Wednesday, March 10, 2010

Muddled Magic - Mary Poppins: The Musical

Mary Poppins
Based on stories by P.L. Travers & the 1964 Walt Disney film; co-created by Cameron Mackintosh. Music & lyrics by Richard and Robert Shermans, plus new songs by George Stiles and Anthony Drewe; book by Julian Fellowes.Directed by Richard Eyre
Choreography by Matthew Bourne
At the Buell Theatre, Denver Center for the Performing Arts, through April 4

By Rebecca Jessup
Mary Poppins, as everyone knows, is a nanny with mysterious powers. In the very early 20th century, she appears in the Banks family home at 17 Cherry Tree Lane, London, where Mr. Banks (Laird Mackintosh) is a regimented banker with no time for family life. His wife (Blythe Wilson) is overwhelmed and largely ignored. The two children, Jane (Katie Balen/Bailey Grey) and Michael (Bryce Baldwin/Carter Thomas), are so wildly undisciplined that they’ve driven away a string of nannies. The household is run by the shrill housekeeper, Mrs. Brill (the memorable Rachel Izen), impeded by the inept handyman Robertson Ay (Dennis Moench).
Most audience members will fondly remember the Disney movie; fewer are familiar with the original books by P.L. Travers. For those of us who first knew Mary Poppins from the books, the Disney version was saccharine, missing the original texture. The stage musical promised an effort to regain some of the depth and substance of the books. This worthy goal fails because it is undertaken not radically, in the structure of the story, but superficially, by adding darker, unhappier fragments based on characters and events from the books. The result is an implausible mix of giddy fun and fearful threats, with a happy ending.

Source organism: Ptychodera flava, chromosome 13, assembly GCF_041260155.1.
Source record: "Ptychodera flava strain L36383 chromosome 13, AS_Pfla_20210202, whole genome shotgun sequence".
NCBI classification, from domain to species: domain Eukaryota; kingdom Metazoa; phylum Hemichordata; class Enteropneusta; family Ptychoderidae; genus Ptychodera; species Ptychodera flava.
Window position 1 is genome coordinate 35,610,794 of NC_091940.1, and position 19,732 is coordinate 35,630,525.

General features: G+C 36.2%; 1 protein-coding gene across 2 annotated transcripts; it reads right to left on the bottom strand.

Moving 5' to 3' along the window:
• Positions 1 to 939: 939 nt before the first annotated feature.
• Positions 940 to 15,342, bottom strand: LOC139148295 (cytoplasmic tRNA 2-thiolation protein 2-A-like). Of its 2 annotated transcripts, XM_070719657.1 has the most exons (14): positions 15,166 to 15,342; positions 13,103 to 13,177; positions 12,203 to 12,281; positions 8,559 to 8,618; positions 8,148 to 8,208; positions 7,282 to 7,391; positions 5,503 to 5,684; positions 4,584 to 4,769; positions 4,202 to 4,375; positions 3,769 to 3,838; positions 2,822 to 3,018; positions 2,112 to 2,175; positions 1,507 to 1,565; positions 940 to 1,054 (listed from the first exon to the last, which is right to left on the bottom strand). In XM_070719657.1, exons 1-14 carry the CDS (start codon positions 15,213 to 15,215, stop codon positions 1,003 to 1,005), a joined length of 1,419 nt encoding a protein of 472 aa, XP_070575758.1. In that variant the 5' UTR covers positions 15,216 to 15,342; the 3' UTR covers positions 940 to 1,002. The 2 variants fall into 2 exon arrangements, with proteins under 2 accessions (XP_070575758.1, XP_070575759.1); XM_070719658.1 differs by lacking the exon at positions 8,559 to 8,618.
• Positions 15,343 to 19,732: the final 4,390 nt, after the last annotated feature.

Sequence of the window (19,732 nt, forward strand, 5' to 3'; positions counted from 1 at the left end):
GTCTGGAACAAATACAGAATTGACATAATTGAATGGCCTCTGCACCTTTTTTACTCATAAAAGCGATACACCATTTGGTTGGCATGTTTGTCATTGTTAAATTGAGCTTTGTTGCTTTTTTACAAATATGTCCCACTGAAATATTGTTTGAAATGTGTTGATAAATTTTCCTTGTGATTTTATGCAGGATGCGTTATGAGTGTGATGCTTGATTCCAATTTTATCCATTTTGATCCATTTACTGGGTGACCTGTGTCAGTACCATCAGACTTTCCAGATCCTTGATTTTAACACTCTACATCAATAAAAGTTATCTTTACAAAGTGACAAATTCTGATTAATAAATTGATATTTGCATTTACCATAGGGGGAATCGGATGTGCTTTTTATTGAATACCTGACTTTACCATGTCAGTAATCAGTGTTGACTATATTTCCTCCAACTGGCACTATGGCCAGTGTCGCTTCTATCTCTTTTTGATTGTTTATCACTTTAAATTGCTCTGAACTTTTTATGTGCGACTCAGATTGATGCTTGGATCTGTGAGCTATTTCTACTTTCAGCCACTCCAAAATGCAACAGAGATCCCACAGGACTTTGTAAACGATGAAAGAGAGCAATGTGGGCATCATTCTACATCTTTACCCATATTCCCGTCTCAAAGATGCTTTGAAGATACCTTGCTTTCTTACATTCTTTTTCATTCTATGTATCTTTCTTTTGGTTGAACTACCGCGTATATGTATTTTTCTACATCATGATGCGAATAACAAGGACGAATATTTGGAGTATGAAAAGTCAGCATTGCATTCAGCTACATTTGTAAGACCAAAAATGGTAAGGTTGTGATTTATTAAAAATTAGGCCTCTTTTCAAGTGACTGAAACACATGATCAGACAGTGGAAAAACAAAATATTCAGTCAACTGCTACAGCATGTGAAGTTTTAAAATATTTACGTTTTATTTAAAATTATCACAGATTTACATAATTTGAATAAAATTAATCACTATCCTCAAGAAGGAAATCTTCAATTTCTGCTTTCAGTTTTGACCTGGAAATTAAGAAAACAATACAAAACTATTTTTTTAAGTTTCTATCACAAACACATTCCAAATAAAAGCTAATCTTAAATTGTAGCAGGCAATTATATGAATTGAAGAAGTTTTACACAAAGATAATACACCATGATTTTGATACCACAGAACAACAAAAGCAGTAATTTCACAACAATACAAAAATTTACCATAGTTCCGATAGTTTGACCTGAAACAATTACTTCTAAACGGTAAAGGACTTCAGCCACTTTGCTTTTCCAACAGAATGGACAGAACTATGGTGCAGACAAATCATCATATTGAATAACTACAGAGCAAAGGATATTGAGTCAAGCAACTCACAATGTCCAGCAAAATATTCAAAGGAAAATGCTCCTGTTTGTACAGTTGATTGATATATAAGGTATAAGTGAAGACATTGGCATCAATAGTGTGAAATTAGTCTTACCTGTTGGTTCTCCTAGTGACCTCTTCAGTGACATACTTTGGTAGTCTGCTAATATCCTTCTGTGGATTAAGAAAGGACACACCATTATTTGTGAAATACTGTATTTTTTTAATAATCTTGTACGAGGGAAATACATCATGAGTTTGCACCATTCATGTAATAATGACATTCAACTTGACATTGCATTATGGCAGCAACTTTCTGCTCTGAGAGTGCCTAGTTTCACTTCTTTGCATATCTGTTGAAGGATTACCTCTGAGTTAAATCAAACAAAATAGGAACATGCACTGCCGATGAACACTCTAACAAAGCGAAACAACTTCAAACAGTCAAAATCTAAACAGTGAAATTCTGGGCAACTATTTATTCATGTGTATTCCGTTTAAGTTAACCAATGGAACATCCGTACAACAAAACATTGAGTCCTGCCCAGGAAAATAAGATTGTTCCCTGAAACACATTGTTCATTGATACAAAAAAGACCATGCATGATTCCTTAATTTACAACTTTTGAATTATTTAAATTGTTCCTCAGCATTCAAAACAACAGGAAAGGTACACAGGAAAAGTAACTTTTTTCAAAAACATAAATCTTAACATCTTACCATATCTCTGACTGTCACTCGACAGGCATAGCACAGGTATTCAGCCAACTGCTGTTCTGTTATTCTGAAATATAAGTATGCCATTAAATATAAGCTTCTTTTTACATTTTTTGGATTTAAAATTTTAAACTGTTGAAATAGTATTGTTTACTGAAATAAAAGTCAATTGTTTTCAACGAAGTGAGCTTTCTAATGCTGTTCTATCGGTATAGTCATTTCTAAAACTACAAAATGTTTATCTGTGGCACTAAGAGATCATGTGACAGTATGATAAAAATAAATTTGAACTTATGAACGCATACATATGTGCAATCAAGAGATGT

When Mary Poppins (Caroline Sheen) enters the children’s lives, she introduces them to magic, music, fantasy, dancing statues in the park. Their lives are suddenly a great deal more fun, so they love her and and behave. But there is no coherent theme, no central conflict, no deeper understanding achieved; the villainous Miss Andrews, a character who descends on the family in the second act, is driven away (oh, thank heavens!) sheerly by the magic of Mary Poppins. At one point, Mary abruptly leaves the household, and in the next act she returns. She moralizes that there are things the family must do on their own, but it is far from clear what these things are, whether they are achieved or by whom, or why Mary comes back when she does.

The production is quite extraordinary, and the sets, cast, dances and costumes are well worth seeing. Children over 6 will love it. The three-story Banks house is a wonder of design and construction, as is the London skyline where the large production number “Chim Chim Cher-ee” takes place. Most of the favorite Disney songs ring out, along with a few new ones written for the stage. Bert (Gavin Lee), the chimneysweep narrator, is as affable and limber as Dick Van Dyke, and performs one of the show’s two thrilling stage tricks by marching up the side of the proscenium arch, tap-dancing across the top (hanging upside down) and marching down the other side. Sheen, playing Mary, performs the other when she sails across the theater over the heads of the audience. She turns in a talented performance, winning and tuneful—but she can’t make up for the inherent ambiguity in her role as written. The strongest voice and character belong to Miss Andrew (Ellen Harvey), the terrifying nanny from Mr. Banks’s childhood. She has a powerful, operatic voice that she uses with great skill to evoke menace and malice. The other menace arises from Jane and Michael’s toys, which come to life to express their outrage at the careless way the children treat them.

In the end, Mr. Banks becomes a better husband and father, the family is happy, and all seem set to make their way without further magical intervention. If there were a lesson to take away, it could only be that having someone with occult powers sweep into your life will make everything all right. Or that an extremely expensive production (hardly) covers up a muddled story line.

Rebecca Jessup ( is a freelance writer and Latin teacher.

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